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I'm having some problems with the RegisterDecorator method in Autofac.

I currently have a nameless implementation of IUserManager, registered like so:

builder.RegisterType<UserManager>().As<IUserManager>().InstancePerLifetimeScope();

I am trying to add a nameless decorator to this implementation:

builder.RegisterDecorator<IUserManager>(inner => new UserManager2(inner), null);

However, I am receiving the following error:

The service IUserManager cannot be both the adapter's from and to parameters - these must differ.

Why must they differ? I thought the whole point of using decorators is so that you can transparently add zero-to-many decorators. Surely the implementation and the decorator must have the same interface AND keys to achieve this?

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Hi Lawrence, ordering of decorators usually turns out to be important enough that transparent schemes require augmentation with an order. Autofac just skips the transparency bit altogether (and it is a necessity of the implementation ;)) Cheers! –  Nicholas Blumhardt Jul 20 '11 at 21:31
    
@Nicholas - The ordering is sometimes important, sure. But I don't see how this helps my issue. Are you saying the RegisterDecorator method was a bad idea and I shouldn't use it? –  Lawrence Wagerfield Jul 20 '11 at 22:13
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No - as Ben points out, there are numerous ways to implement decorators, and the chosen one is the most broadly applicable. The transparent decorators you're seeking can be implemented by hooking the Activating event and replacing e.Instance with the decorator as shown in code.google.com/p/autofac/source/browse/contrib/Source/…. –  Nicholas Blumhardt Jul 25 '11 at 22:02
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1 Answer 1

up vote 3 down vote accepted

Autofac's RegisterDecorator cannot be used as you would like. This is by design. As Nick says in a comment on your question.

Ordering of decorators usually turns out to be important enough that transparent schemes require augmentation with an order. Autofac just skips the transparency bit altogether (and it is a necessity of the implementation).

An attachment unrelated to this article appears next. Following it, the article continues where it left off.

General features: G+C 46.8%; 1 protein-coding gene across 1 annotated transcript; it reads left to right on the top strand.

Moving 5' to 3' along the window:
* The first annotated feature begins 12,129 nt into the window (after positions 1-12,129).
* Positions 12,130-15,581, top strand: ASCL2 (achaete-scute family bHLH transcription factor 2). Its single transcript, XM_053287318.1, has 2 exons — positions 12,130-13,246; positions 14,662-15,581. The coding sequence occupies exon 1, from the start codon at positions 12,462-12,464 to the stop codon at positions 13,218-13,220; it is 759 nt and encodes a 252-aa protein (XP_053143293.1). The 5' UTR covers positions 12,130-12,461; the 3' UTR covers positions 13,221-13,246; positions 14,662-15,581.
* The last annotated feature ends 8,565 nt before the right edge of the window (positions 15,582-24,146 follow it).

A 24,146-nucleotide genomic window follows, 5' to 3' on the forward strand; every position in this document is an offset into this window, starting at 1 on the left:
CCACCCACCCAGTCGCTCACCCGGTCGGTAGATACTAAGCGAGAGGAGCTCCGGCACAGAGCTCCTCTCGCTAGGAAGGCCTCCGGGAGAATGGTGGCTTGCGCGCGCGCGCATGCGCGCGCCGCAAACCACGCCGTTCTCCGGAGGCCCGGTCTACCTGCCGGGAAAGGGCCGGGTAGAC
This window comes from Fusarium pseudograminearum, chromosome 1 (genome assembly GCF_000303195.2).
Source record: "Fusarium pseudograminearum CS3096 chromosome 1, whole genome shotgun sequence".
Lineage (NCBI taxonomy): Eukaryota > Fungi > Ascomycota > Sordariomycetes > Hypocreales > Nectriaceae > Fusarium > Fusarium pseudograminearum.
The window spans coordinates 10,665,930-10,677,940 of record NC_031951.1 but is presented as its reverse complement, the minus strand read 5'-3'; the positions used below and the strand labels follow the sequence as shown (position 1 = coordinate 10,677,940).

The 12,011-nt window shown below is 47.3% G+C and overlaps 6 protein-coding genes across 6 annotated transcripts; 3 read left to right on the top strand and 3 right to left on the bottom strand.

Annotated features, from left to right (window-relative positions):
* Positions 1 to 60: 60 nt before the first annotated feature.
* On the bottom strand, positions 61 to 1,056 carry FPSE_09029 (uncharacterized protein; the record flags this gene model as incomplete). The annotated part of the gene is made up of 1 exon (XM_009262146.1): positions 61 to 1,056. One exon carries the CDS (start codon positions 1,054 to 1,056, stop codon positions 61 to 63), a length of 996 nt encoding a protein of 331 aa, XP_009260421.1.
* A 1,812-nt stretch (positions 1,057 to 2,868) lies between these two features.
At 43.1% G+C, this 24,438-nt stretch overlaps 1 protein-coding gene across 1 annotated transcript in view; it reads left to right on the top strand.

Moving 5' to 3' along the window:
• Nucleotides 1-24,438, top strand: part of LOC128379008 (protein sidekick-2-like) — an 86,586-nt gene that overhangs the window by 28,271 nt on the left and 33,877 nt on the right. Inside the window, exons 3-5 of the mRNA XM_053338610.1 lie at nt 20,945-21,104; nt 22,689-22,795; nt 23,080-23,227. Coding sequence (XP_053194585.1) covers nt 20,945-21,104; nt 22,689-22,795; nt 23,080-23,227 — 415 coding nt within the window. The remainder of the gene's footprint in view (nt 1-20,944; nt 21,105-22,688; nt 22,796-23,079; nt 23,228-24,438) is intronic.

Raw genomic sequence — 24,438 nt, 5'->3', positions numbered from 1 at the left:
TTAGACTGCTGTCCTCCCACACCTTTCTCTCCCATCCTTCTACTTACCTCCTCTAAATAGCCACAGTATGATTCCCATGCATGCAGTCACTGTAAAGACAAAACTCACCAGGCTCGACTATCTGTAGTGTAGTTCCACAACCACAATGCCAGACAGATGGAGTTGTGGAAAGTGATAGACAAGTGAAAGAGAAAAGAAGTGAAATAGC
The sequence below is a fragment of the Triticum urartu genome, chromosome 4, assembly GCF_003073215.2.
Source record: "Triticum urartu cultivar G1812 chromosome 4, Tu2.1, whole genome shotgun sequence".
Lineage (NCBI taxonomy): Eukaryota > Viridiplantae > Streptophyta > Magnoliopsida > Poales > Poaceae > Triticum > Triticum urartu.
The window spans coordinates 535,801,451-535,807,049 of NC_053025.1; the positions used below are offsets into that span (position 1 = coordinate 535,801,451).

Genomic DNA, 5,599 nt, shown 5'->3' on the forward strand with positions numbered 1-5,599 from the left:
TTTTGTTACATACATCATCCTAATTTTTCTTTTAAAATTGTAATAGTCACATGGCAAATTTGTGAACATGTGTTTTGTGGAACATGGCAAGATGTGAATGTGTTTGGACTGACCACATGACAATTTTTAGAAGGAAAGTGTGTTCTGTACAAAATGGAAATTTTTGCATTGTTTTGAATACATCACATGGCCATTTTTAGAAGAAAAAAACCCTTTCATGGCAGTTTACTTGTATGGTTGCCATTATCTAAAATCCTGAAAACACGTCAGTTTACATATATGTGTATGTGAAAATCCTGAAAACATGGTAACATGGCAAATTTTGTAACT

So, you have to to register the type to be decorated as a Named service using Named in place of your As and specify either a fromKey or toKey (of course you can specify both as well). The correct usage of RegisterDecorator is explained in this blog post.

The following code will work.

var cb = new ContainerBuilder();
cb.RegisterType<UserManager>().Named<IUserManager>("inner").InstancePerLifetimeScope();
cb.RegisterDecorator<IUserManager>((c, inner) => new UserManager2(inner), fromKey : "inner");
cb.Build();

You have also expressed in the comments below that this will not work in the case you have no decorators. I would suggest you use conditional registration in this case or a pass through decorator.

Update: Another update based on Nick's comment on the question. If you do not like either of these suggestions, an alternative to RegisterDecorator is to use the Activating event. As Nick writes:

The transparent decorators you're seeking can be implemented by hooking the Activating event and replacing e.Instance with the decorator as shown in this source code

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But why? What if there are no decorators? Naming the implementation differently means it wont be injected into other services in the absence of a decorator. My system shouldn't have to rely on there being at least one decorator. My system is developed on a multi-tier architecture, with the base tier providing a working service which may be decorated by higher level tiers. Sorry but -1. –  Lawrence Wagerfield Jul 20 '11 at 22:03
    
Can't you just put a conditional in the registration? If there are no decorators, don't register as Named and don't call RegisterDecorator? –  bentayloruk Jul 21 '11 at 7:04
    
Another option would be to always register a pass through decorator (that does nothing but call the inner implementation). This is not pretty, but it is an option. What reason for giving my answer a -1? You don't mention the "no decorators" in your question. I don't think my answer meets the criteria here stackoverflow.com/privileges/vote-down Comment would have sufficed. –  bentayloruk Jul 21 '11 at 7:26
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I don't assume anything. If it is not in the question, it is not in the question (if anything, the fact that you were using the API incorrectly would suggest you had not read it) . Conditional registration is not a nasty hack. It is one of the core reasons you might use a container. Nick and other Autofac contributors should provide whatever they feel like providing. Perhaps you could contribute a better solution. –  bentayloruk Jul 21 '11 at 8:01
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No - when passing a null fromKey you need to pass a valid toKey: the requirement that these are different is an intentional part of the API and wouldn't be affected. The observation is only that C# makes it awkward to have "or" parameters of the same type. Lawrence, I know it is unintentional but your tone really comes across as argumentative in this thread. Ben's been working with Autofac a long time and clearly wants to help. To get the information you seek on SO, you need to write a very clear question and invest time in guiding respondents. The process takes effort from both parties. –  Nicholas Blumhardt Jul 25 '11 at 22:14
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